It’s Mah Jong Monday again and this time we’ll look at the suits.
There are three suits in a Mah Jong set:
- bamboo (sometimes referred to as bams)
- characters (sometimes referred to as craks)
- circles (sometimes referred to a dots)
Each suit has the numbers one to nine and an image. In Chinese sets the roman number is not shown only the picture.
4 of Each
There are four of each tile, 36 of each suit and a total of 108.
What can You do with them?
Suit tiles are the most flexible tiles in a hand and can be:
- konged or
What is a Chow?
It’s a run. For example: 1, 2, 3 in circles, seen below.
What is a Pung?
It is three of a kind. For example: 5 of bamboo seen below.
What is a kong?
It is four of a kind.
What is the significance of the suits?
It’s all about money.
“Because of the large size of the circle in the 1 Circle, it is commonly nicknamed da bing (大餅 pinyin dàbǐng, lit. big pancake).
From the monetary origin of this suit, the circles represent the copper coins known in English as “cash.” Wikipedia
“… the sticks are actually rope strings (索) that tie 100 Chinese copper coins together by the square holes in the middle. … The repeated bumps in the sticks depict the individual coins in the strings, but they were mistaken as the knots on the bamboo plants, hence the English name of the suit. The 1 Bamboo, as it commonly depicts a bird, is often referred as the sparrow (麻雀 – má què).” Wikipedia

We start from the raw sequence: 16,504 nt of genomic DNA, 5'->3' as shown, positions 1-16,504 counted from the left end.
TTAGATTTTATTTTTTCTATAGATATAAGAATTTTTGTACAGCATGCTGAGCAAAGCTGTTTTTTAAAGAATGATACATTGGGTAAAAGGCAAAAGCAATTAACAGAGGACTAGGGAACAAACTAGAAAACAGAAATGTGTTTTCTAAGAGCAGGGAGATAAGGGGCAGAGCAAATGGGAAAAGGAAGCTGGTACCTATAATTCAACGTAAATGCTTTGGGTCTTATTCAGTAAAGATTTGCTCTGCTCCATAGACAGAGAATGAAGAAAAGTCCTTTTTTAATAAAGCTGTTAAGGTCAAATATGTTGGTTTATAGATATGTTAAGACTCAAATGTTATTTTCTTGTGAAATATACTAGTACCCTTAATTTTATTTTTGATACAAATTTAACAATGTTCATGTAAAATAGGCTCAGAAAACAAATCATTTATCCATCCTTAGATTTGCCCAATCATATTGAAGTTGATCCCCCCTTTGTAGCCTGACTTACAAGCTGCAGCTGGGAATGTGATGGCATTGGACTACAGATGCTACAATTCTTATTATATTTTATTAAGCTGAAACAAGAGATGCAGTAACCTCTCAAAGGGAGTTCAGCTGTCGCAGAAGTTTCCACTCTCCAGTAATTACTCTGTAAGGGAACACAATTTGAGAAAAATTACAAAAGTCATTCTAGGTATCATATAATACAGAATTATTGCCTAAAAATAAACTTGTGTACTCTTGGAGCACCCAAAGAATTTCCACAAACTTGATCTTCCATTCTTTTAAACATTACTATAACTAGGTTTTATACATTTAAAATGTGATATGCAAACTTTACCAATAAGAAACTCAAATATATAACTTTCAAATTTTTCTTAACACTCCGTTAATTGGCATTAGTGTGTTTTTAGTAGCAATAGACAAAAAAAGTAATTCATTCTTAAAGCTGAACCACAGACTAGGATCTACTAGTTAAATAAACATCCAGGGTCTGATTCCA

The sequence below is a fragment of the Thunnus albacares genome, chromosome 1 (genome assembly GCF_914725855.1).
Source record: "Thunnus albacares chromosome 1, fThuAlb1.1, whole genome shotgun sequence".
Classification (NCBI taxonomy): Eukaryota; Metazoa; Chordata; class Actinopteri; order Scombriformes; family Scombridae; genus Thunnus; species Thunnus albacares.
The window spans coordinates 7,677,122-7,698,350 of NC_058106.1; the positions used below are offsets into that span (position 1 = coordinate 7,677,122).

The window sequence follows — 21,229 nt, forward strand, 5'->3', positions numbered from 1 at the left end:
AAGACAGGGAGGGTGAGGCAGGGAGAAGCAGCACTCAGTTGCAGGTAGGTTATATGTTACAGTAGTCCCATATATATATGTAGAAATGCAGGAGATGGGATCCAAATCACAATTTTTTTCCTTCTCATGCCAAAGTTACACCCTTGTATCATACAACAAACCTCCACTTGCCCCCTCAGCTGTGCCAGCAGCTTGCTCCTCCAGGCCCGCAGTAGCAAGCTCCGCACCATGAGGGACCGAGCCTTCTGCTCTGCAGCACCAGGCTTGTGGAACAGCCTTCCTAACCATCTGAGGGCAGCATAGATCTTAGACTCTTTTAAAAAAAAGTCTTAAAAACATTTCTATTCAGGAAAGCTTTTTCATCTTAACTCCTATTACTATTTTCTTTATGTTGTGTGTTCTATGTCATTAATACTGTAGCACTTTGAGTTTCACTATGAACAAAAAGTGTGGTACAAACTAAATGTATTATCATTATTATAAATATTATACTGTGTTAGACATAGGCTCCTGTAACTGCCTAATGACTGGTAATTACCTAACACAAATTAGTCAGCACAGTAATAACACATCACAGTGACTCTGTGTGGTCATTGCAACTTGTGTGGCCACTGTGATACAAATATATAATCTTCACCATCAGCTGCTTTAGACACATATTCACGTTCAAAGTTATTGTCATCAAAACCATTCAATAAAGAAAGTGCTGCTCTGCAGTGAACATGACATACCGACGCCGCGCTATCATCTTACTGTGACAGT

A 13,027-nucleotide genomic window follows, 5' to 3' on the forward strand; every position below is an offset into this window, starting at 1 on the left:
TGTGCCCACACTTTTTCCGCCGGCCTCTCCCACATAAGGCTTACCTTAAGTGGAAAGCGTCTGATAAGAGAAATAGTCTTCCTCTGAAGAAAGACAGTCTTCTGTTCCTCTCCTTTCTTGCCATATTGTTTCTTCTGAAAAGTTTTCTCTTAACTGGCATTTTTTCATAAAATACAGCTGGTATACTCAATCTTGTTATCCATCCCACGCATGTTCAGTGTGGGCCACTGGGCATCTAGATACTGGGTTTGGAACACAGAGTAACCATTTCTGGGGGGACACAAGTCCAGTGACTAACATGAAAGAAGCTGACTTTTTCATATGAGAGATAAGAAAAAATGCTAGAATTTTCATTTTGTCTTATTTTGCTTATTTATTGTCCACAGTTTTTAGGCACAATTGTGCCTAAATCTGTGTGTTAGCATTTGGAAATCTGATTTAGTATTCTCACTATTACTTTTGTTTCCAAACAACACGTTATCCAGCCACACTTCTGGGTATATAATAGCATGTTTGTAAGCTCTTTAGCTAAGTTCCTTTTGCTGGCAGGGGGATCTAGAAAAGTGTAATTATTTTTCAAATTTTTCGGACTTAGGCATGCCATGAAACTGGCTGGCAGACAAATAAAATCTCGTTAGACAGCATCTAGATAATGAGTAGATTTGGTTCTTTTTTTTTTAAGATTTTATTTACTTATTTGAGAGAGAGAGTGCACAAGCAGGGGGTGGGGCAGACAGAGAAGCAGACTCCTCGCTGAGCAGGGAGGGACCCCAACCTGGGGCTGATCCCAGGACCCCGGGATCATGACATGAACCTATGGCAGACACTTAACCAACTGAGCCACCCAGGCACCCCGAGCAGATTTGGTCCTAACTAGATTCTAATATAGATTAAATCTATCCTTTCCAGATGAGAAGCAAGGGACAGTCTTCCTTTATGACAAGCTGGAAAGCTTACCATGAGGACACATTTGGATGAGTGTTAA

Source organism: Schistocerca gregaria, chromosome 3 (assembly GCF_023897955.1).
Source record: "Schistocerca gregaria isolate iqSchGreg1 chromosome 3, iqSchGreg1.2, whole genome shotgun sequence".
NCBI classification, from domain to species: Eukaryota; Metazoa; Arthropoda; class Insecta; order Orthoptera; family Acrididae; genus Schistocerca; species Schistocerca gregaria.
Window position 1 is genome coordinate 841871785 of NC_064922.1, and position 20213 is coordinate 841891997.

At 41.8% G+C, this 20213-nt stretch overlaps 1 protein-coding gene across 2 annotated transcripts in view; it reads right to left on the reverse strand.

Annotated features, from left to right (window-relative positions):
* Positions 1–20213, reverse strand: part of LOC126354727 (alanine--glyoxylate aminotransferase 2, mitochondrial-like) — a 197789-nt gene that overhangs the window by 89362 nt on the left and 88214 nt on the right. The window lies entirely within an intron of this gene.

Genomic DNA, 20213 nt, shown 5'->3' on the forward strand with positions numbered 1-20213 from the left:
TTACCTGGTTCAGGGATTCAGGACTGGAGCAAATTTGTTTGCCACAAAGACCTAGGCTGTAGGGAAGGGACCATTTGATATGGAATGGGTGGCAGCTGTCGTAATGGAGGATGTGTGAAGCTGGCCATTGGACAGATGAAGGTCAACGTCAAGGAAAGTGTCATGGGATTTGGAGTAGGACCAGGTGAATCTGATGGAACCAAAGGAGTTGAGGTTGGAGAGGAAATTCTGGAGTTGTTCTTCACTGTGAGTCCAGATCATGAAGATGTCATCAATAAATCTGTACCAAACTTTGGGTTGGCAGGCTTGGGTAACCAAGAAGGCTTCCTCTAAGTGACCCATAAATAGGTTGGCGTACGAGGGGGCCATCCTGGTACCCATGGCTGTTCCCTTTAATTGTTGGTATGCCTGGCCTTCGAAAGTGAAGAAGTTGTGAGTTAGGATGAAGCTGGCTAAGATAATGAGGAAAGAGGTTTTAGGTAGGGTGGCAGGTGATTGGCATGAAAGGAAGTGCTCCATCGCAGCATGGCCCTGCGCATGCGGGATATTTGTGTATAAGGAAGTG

“These tiles feature the character 萬 (wàn) on its surface, which means ’10,000.” Thoughtco.com Again it refers to money.
Feature Photo Credit:
Sandberg Elaine. Winning American Mah Jongg Strategies. Tuttle
Publishing, China. 2012
If you found this post interesting, check out the rest of my Mah Jong mini-series. I may write about it more in the future, but for now that’s it.
“Humility is the solid foundation of all virtues.” ~ Confucius